The same is true about taxes if you cheat the system and gain from it you took away my rights if the system is short, which is one of the reasons I am big fan of user fees over taxes when it applies.

          • ByteMe says:

            DNA continues to be anti-American, acting like “the government” is not “us”.

            DNA: I’m for protecting our interests. Our interest in having a strong military, our interest in not having a large destitute class of elderly, our interest in making sure our education is the best in the world — we’re not now — and so on. Takes money to do that. You seem more interested in yourself. So be it. Feel free to buy an island and build your own utopia.

            • Agreed, Government can be “us.” But government is not “us” when they exercise illegitimate, “made up” rights that the collective of “I” “us” don’t have. I have no right to steal from one to give to another, no matter how noble the cause. When governments bestow upon themselves to do things like that, government is not “us.” Government becomes “they.” And that sir is about as American as one can get.
              When governments, created by the people, honor individual liberty the whole ship rises… (our island went from wilderness to superpower in less that 150 years under the principle and respect of individual liberty ) however, your un-American socialist utopia is a flawed logic and is sinking all of “us!” And that, ByteMe, is not in “our” interest.

              • ByteMe says:

                150 years ago, we weren’t the greatest most powerful nation on earth. We’re getting better at this.

                What you claim to be “illegitimate made up rights” is your problem. You can exist in that alternative universe along with the other 5% of you. I want us to get better at what the collective society has decided (before I was born) that we need our government to do for us. You want to tear it down and throw it all away and return to that great time 150 years ago when people didn’t have their own teeth after the age of 40… if they even lived to be 40. Good luck with that.

                • Well at least we understand one another… however, I never said I want us to return to 150 yeas ago… just maybe government; back to it’s size and interventionist scope.

                  We, the Freedom Liberty minded Americans, believe we are a Great Nation in spite of our government, not because of it!

                  You clearly either don’t understand the concept of rights or you choose to ignore them. Funny thing, I recently posted something similar to this on facebook:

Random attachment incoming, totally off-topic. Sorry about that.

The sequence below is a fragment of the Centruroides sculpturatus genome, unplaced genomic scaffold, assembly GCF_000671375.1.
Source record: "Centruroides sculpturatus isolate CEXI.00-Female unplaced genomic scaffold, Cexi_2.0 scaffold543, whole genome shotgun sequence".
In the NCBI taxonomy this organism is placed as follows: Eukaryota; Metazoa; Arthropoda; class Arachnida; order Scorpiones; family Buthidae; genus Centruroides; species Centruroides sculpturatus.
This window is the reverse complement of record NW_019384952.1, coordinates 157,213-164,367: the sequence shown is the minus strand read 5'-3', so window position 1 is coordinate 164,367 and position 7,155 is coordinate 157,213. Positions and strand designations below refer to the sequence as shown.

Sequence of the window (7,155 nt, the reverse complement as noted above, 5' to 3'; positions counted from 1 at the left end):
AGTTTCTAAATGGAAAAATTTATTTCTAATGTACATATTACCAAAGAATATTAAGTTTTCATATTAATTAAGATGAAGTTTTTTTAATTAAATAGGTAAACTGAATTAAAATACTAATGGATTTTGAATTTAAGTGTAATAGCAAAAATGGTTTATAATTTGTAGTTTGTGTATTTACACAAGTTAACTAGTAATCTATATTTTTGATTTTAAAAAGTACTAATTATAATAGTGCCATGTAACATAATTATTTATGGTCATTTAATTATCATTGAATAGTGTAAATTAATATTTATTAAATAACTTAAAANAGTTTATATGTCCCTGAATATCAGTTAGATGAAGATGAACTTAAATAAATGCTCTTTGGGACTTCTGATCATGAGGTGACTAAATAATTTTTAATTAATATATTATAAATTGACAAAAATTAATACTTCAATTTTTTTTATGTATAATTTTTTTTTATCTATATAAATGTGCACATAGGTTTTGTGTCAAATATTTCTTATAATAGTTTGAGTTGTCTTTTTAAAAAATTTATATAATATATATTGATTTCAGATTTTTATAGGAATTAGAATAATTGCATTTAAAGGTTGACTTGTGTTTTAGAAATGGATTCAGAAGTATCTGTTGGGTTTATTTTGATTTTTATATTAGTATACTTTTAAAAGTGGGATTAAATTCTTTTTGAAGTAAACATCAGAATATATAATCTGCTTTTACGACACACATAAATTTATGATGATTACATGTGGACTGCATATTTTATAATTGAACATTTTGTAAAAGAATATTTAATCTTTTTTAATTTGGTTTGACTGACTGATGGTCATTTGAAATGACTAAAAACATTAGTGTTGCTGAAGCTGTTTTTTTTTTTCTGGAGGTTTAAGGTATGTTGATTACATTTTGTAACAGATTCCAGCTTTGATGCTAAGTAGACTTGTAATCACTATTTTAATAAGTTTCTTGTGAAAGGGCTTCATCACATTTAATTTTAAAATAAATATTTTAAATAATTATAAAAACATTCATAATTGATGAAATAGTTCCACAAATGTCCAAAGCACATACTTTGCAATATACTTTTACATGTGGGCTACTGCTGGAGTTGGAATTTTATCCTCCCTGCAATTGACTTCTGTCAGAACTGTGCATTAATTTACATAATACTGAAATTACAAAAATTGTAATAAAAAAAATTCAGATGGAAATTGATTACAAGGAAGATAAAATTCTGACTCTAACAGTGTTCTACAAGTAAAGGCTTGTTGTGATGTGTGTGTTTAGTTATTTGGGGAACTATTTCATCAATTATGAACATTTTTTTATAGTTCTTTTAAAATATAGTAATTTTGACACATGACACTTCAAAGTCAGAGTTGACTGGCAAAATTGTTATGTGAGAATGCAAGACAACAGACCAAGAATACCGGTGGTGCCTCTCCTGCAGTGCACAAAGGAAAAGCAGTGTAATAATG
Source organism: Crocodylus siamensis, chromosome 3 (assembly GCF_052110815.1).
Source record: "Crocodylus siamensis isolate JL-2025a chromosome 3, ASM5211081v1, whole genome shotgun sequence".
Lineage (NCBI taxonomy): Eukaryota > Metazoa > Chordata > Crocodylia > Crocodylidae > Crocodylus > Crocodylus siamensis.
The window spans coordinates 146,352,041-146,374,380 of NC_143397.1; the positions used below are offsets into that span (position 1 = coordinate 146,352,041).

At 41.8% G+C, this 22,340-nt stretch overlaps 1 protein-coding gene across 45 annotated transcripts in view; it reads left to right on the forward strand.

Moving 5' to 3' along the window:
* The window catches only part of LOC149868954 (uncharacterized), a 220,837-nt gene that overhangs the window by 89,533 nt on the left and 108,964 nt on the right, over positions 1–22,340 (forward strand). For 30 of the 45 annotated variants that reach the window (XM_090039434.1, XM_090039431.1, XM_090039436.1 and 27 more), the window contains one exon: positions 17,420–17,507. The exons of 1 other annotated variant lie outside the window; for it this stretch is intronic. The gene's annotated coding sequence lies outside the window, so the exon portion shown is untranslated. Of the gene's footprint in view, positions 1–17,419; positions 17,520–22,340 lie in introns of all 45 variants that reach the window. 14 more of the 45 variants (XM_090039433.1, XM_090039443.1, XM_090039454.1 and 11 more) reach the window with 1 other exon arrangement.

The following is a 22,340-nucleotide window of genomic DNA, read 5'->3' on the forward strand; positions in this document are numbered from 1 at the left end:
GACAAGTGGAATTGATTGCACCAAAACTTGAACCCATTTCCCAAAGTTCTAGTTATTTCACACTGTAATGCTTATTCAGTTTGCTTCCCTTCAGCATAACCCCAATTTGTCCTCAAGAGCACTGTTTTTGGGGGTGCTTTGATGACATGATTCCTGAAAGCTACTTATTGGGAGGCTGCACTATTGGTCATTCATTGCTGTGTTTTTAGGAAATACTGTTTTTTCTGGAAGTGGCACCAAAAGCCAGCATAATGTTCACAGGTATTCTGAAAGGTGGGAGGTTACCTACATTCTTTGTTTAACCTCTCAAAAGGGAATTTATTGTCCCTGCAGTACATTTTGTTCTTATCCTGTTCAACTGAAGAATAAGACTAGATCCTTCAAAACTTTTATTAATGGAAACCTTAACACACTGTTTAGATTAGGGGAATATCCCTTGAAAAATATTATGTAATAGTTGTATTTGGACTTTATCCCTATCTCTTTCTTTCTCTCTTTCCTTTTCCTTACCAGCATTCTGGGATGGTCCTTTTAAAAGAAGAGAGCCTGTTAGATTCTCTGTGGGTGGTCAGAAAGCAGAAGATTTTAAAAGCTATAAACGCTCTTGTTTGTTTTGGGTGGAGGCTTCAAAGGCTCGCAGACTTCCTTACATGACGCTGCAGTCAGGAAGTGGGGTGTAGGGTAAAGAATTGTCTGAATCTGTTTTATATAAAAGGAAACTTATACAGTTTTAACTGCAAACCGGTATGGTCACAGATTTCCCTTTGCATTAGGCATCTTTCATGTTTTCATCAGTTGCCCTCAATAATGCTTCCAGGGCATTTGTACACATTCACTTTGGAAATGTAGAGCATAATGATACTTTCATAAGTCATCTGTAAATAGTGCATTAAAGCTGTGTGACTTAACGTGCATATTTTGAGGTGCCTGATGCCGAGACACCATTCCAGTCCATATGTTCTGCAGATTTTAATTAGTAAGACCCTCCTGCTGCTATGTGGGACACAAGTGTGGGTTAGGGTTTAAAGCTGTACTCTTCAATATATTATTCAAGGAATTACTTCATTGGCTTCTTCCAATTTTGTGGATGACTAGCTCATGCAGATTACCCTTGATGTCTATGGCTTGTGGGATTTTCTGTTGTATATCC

1st Natural Law of Liberty: Rights can neither be created nor destroyed. They can only be protected or ignored.

                  • ByteMe says:

                    Children think in terms of their own rights. Adults think in terms of their responsibilities.

                    • Haha haha ha!

                      It’s funny how socialist see themselves as Robin Hood, when in fact they represent the tyrants and tax collectors…. and then they have the nerve to want to preach to us about being responsible…. Ha!

                      How many more countries do you socialist have to bankrupt before you’re satisfied and/or learn, your philosophy is flawed. It relies on producers being willing victims of your thievery and as Margaret Thatcher stated, “eventually you run out of other people’s money!”

                    • ByteMe says:

                      DNA: Sounds like you’re the one who views yourself as Robin Hood come to save everyone from that evil “socialism”.

                      You know that Robin’s a myth, right? And even in the myth, he was never allowed to be in charge of anything other than his “merry band of thieves”.

                    • “If any man’s money can be taken by a so-called government, without
                      his own personal consent, all his other rights are taken with it; for
                      with his money the government can, and will, hire soldiers to stand over
                      him, compel him to submit to its arbitrary will, and kill him if he

                      ~Lysander Spooner, famous abolitionist, excerpt from a letter to Grover Cleveland, 1886

                      National Income Tax– Enslaving Productive Americans since 1913

                    • ByteMe says:

                      So you want me to debate a guy who’s been dead 130 years now, huh? Seems like a fair fight. 🙂

  6. ZazaPachulia says:

    Since this is an open thread, can we go ahead and get about 50 more comments concerning the “Deal v. Handel Gay Rights Battle Royale”?

    Anybody know Otis Putnam’s stand on the Fair Tax?
    How about Eric Johnson’s? I’m guessing Johnson pays lip service to the concept, since he’s the candidate who has a proven track-record of championing ‘fuzzy math’ non-solutions to Georgia’s most pressing shortfalls (see: school vouchers)